About 11:00 p.m. EDT on Saturday May 14, 1988, Larry Mahoney, a drunk driver in a pickup truck traveling in the wrong direction on an interstate highway in a rural, unincorporated area of Carroll County, Kentucky collided head-on with a gasoline-powered former school bus which was in use as a church bus. The initial crash was exacerbated when the gasoline from the ruptured fuel tank of the bus ignited immediately after impact, which also blocked the front loading door. Difficulties encountered by the victims attempting to evacuate the crowded bus quickly in the smoke and darkness through the only other designated exit, the rear emergency door, resulted in the death of 27 people and injured 34 of 67 passengers. Six passengers escaped without significant injury. Mahoney also sustained injuries.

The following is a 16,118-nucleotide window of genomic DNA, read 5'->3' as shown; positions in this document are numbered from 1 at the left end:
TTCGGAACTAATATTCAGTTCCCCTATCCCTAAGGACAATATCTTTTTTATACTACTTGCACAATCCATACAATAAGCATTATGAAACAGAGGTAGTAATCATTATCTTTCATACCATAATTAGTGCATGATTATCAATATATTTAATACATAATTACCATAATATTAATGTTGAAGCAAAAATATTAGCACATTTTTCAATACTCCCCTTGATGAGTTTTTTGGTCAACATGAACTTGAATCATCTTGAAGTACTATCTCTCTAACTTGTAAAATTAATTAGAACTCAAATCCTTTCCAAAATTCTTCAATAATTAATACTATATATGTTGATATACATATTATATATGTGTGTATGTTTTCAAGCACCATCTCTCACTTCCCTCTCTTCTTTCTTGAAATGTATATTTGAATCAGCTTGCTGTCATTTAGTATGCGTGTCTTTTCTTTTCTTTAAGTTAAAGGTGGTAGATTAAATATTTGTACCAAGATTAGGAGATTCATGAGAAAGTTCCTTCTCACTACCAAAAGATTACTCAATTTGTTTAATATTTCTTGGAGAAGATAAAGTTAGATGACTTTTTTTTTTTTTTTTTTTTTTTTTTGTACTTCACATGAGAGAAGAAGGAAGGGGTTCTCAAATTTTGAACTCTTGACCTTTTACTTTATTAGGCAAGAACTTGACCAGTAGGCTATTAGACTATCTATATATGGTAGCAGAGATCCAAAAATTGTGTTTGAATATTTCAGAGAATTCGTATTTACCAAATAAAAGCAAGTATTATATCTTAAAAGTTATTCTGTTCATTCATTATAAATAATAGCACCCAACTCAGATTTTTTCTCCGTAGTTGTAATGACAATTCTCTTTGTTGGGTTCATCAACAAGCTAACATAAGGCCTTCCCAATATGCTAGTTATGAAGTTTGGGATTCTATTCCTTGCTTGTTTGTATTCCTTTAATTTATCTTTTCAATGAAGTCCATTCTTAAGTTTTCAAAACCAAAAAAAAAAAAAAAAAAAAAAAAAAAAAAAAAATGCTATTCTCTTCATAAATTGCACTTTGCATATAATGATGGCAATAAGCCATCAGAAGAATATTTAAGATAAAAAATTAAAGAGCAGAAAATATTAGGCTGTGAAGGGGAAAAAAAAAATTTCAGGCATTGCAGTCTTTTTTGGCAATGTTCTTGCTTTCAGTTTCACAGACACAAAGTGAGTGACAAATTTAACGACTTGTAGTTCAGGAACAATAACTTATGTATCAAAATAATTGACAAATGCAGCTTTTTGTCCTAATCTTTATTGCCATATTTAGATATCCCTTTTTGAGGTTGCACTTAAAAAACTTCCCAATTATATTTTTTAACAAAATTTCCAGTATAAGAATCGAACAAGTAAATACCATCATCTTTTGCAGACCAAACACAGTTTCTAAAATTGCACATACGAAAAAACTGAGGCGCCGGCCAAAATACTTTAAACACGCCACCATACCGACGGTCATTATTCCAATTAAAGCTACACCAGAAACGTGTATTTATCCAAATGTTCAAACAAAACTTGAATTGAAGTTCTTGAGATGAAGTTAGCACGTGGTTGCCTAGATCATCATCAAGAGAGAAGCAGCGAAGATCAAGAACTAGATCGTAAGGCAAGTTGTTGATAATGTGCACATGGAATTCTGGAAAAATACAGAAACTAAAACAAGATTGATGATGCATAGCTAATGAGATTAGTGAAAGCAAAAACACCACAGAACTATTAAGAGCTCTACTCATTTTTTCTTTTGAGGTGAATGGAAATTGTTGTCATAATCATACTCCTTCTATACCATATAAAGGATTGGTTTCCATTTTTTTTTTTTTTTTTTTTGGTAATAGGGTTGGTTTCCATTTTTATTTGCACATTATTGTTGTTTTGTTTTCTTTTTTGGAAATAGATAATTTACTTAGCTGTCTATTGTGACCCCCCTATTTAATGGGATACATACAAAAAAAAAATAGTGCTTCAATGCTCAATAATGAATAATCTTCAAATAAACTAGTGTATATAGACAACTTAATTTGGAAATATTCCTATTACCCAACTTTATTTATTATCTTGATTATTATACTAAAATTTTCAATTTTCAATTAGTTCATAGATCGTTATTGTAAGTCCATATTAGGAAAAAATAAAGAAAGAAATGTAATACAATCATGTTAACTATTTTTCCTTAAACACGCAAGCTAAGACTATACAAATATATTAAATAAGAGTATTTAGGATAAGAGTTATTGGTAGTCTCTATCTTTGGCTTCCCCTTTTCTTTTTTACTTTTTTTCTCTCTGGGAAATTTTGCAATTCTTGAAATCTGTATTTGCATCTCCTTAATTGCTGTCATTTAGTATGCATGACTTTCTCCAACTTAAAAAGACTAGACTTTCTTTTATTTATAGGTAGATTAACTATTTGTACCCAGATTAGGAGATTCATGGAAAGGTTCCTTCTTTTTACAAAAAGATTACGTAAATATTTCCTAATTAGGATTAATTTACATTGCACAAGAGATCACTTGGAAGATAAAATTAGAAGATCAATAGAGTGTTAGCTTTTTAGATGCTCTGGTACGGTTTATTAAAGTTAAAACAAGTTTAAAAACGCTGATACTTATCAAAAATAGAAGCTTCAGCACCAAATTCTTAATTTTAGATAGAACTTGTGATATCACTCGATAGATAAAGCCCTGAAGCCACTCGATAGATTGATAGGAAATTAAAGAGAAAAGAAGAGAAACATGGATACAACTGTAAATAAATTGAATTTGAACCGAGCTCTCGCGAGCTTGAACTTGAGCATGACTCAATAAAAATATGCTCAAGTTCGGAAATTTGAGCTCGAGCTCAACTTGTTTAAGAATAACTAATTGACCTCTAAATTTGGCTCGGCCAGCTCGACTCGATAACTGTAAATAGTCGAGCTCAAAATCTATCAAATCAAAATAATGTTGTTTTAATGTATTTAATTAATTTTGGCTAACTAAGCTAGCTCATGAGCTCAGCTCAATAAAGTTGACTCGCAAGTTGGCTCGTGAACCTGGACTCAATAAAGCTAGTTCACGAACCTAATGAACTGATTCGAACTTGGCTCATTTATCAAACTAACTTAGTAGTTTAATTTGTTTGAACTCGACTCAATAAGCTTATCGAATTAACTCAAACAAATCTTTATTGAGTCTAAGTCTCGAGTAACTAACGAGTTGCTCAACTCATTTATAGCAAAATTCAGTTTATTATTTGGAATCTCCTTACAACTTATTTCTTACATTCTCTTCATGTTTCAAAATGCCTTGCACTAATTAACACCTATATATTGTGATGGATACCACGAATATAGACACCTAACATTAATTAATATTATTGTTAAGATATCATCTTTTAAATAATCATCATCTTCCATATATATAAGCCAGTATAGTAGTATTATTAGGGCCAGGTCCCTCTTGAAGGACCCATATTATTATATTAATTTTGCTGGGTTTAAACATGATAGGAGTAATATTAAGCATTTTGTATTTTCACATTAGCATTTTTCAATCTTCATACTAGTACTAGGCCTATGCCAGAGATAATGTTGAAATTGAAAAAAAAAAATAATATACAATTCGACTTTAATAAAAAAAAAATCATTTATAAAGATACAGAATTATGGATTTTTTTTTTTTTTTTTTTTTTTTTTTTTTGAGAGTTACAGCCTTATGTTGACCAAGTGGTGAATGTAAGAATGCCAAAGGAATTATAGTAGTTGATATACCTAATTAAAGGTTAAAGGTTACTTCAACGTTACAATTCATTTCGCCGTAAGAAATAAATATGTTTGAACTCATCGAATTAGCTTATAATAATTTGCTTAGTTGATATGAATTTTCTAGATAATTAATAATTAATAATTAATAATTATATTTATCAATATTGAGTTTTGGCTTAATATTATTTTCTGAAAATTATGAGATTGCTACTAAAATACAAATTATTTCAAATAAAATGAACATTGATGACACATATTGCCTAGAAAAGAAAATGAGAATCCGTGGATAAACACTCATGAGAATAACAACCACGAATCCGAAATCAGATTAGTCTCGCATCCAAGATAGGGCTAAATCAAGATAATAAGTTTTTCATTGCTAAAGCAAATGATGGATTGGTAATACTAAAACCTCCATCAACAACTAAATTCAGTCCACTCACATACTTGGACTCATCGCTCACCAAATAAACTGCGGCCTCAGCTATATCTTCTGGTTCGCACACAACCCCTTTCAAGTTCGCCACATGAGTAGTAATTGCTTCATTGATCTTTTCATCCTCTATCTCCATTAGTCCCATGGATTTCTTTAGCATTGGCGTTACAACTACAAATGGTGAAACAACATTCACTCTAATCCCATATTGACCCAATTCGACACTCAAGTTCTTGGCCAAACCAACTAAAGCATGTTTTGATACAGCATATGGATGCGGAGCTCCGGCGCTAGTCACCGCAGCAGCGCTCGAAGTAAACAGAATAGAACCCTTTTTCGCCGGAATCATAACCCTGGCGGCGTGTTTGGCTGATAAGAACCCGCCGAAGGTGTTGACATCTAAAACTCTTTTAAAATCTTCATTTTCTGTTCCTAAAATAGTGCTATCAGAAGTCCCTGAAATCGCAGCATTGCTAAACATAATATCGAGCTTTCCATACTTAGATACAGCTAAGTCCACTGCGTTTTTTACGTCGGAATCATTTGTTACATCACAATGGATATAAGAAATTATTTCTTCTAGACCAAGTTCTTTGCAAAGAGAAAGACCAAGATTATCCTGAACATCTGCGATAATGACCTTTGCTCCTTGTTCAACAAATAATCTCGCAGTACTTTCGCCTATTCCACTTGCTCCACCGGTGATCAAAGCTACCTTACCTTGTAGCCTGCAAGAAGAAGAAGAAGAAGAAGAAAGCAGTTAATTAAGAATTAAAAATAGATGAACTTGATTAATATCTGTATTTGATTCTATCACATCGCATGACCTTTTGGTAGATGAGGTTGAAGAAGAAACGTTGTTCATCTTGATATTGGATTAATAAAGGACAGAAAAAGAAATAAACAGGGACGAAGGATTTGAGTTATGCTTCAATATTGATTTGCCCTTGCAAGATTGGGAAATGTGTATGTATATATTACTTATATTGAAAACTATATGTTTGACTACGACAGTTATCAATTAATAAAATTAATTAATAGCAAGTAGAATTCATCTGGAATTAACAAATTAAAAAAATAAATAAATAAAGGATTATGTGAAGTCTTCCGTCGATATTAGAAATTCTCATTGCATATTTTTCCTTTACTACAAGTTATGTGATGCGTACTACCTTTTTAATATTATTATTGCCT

In the aftermath of the disaster, several family members of victims became active leaders of Mothers Against Drunk Driving (MADD), and one became national president of the organization (Karolyn Nunnallee). The standards for both operation and equipment for school buses and similar buses were improved in Kentucky and many other states, notably increased emergency exits, better structural integrity, and less volatile fuel.
Other safety issues remain to be addressed. Flammability of materials used in bus seating must also be factored with cost, durability and performance of the foam in impact situations. Another unresolved issue is the lack of requirements for occupant restraints such as seat belts in larger capacity school buses.
On Interstate 71, the crash site is marked with a highway sign erected by the Kentucky Transportation Cabinet (KYTC).